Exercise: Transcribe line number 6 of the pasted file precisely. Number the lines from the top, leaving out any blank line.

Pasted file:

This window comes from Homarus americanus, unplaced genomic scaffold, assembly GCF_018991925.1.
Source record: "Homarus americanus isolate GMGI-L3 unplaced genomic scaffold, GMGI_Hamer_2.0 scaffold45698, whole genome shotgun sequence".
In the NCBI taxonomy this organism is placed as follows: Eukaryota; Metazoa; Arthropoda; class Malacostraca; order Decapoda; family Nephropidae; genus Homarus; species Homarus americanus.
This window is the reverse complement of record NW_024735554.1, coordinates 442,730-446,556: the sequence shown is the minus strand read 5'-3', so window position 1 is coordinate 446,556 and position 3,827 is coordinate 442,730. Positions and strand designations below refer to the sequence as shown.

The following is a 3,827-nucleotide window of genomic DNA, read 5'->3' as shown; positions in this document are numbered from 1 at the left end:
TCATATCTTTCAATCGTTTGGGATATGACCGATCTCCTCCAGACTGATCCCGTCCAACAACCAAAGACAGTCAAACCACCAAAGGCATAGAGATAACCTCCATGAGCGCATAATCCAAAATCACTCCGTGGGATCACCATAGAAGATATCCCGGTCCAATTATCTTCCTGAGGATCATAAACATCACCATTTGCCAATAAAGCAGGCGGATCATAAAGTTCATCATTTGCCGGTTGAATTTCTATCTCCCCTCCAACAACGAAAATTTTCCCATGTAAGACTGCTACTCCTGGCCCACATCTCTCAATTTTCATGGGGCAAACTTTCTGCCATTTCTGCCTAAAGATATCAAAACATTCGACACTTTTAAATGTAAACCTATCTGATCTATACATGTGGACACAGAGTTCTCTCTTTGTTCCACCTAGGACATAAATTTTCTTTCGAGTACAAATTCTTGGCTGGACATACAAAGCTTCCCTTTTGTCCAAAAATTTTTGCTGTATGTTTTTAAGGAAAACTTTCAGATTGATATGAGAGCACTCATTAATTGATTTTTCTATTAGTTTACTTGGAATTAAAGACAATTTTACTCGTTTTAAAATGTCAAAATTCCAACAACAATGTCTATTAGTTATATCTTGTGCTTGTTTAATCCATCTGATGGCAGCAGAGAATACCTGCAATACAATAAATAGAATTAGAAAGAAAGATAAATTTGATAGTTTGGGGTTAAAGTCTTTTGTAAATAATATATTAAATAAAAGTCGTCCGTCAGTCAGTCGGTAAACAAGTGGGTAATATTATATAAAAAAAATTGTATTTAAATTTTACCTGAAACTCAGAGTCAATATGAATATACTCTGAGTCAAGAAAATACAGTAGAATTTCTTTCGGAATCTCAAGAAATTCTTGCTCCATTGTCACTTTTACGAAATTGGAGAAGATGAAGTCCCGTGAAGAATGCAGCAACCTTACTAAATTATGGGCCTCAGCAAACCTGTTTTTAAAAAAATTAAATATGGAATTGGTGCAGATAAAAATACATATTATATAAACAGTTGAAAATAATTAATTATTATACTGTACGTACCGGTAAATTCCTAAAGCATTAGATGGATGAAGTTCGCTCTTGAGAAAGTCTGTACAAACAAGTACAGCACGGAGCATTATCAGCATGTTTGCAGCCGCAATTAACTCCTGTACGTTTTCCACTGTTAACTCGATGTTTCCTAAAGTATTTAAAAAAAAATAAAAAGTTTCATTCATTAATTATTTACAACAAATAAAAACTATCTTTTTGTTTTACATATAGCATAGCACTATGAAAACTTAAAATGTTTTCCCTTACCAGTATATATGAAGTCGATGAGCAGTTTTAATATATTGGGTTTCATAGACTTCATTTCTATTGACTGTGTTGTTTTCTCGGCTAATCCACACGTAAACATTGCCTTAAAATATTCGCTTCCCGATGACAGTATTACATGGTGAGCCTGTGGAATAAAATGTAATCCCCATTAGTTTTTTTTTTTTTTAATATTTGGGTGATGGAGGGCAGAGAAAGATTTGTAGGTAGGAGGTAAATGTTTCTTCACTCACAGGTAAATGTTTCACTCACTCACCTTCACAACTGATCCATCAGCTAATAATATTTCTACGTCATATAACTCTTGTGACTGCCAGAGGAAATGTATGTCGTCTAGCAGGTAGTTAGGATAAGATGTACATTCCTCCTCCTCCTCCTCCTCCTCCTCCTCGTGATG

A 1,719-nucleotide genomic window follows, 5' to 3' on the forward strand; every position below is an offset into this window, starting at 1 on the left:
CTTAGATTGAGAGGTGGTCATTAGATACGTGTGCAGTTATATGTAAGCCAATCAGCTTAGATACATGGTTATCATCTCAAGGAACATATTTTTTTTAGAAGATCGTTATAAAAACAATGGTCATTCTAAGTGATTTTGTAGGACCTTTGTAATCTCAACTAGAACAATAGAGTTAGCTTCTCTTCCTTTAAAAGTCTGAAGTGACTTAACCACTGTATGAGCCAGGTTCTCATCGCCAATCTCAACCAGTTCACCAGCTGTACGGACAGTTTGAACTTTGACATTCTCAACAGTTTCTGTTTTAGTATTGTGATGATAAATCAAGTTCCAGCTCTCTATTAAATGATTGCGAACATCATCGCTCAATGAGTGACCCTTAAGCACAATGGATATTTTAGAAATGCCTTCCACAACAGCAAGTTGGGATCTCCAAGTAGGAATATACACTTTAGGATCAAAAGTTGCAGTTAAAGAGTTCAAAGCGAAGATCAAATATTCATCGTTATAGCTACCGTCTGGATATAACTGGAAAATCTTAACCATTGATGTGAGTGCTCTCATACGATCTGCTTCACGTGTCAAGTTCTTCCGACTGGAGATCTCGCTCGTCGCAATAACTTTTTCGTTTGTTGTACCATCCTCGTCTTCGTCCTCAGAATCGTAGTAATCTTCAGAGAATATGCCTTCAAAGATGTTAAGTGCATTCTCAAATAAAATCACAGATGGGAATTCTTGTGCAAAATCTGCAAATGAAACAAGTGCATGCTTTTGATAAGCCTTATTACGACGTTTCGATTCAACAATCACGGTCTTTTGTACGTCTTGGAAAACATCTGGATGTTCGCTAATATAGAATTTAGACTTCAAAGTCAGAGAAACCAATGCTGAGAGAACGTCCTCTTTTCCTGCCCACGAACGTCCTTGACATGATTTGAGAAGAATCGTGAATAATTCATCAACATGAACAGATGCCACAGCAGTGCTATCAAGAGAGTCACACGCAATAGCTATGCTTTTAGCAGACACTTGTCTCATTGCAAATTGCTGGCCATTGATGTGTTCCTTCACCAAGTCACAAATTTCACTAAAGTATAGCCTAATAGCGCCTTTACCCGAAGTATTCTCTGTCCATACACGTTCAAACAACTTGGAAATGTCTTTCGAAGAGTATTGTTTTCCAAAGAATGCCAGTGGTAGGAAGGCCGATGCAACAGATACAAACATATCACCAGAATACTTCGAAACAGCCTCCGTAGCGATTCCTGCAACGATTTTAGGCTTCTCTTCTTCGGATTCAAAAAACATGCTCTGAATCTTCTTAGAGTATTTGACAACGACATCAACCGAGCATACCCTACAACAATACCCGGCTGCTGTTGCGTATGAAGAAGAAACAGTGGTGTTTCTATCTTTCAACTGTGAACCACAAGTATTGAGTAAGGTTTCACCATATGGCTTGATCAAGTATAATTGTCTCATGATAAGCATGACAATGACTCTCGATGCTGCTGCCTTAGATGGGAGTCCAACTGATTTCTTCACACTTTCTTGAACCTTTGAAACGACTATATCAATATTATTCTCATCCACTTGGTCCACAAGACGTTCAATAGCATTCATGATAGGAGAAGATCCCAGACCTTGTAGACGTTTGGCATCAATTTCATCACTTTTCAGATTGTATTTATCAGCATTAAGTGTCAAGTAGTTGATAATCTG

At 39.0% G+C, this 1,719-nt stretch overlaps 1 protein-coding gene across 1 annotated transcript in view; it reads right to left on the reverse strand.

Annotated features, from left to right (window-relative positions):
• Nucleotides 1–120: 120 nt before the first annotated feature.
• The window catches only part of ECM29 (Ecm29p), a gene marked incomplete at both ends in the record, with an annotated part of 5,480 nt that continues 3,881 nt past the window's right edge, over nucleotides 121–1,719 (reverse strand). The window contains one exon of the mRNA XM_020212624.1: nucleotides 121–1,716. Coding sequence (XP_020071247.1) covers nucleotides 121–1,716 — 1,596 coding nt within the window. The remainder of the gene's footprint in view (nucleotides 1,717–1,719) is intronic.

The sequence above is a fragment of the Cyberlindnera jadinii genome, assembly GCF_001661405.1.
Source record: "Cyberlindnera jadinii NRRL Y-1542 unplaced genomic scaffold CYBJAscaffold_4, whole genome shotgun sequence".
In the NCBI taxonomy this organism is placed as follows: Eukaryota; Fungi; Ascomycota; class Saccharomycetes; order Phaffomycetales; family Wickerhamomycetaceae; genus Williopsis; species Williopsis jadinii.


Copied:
TCATATCTTTCAATCGTTTGGGATATGACCGATCTCCTCCAGACTGATCCCGTCCAACAACCAAAGACAGTCAAACCACCAAAGGCATAGAGATAACCTCCATGAGCGCATAATCCAAAATCACTCCGTGGGATCACCATAGAAGATATCCCGGTCCAATTATCTTCCTGAGGATCATAAACATCACCATTTGCCAATAAAGCAGGCGGATCATAAAGTTCATCATTTGCCGGTTGAATTTCTATCTCCCCTCCAACAACGAAAATTTTCCCATGTAAGACTGCTACTCCTGGCCCACATCTCTCAATTTTCATGGGGCAAACTTTCTGCCATTTCTGCCTAAAGATATCAAAACATTCGACACTTTTAAATGTAAACCTATCTGATCTATACATGTGGACACAGAGTTCTCTCTTTGTTCCACCTAGGACATAAATTTTCTTTCGAGTACAAATTCTTGGCTGGACATACAAAGCTTCCCTTTTGTCCAAAAATTTTTGCTGTATGTTTTTAAGGAAAACTTTCAGATTGATATGAGAGCACTCATTAATTGATTTTTCTATTAGTTTACTTGGAATTAAAGACAATTTTACTCGTTTTAAAATGTCAAAATTCCAACAACAATGTCTATTAGTTATATCTTGTGCTTGTTTAATCCATCTGATGGCAGCAGAGAATACCTGCAATACAATAAATAGAATTAGAAAGAAAGATAAATTTGATAGTTTGGGGTTAAAGTCTTTTGTAAATAATATATTAAATAAAAGTCGTCCGTCAGTCAGTCGGTAAACAAGTGGGTAATATTATATAAAAAAAATTGTATTTAAATTTTACCTGAAACTCAGAGTCAATATGAATATACTCTGAGTCAAGAAAATACAGTAGAATTTCTTTCGGAATCTCAAGAAATTCTTGCTCCATTGTCACTTTTACGAAATTGGAGAAGATGAAGTCCCGTGAAGAATGCAGCAACCTTACTAAATTATGGGCCTCAGCAAACCTGTTTTTAAAAAAATTAAATATGGAATTGGTGCAGATAAAAATACATATTATATAAACAGTTGAAAATAATTAATTATTATACTGTACGTACCGGTAAATTCCTAAAGCATTAGATGGATGAAGTTCGCTCTTGAGAAAGTCTGTACAAACAAGTACAGCACGGAGCATTATCAGCATGTTTGCAGCCGCAATTAACTCCTGTACGTTTTCCACTGTTAACTCGATGTTTCCTAAAGTATTTAAAAAAAAATAAAAAGTTTCATTCATTAATTATTTACAACAAATAAAAACTATCTTTTTGTTTTACATATAGCATAGCACTATGAAAACTTAAAATGTTTTCCCTTACCAGTATATATGAAGTCGATGAGCAGTTTTAATATATTGGGTTTCATAGACTTCATTTCTATTGACTGTGTTGTTTTCTCGGCTAATCCACACGTAAACATTGCCTTAAAATATTCGCTTCCCGATGACAGTATTACATGGTGAGCCTGTGGAATAAAATGTAATCCCCATTAGTTTTTTTTTTTTTTAATATTTGGGTGATGGAGGGCAGAGAAAGATTTGTAGGTAGGAGGTAAATGTTTCTTCACTCACAGGTAAATGTTTCACTCACTCACCTTCACAACTGATCCATCAGCTAATAATATTTCTACGTCATATAACTCTTGTGACTGCCAGAGGAAATGTATGTCGTCTAGCAGGTAGTTAGGATAAGATGTACATTCCTCCTCCTCCTCCTCCTCCTCCTCCTCGTGATG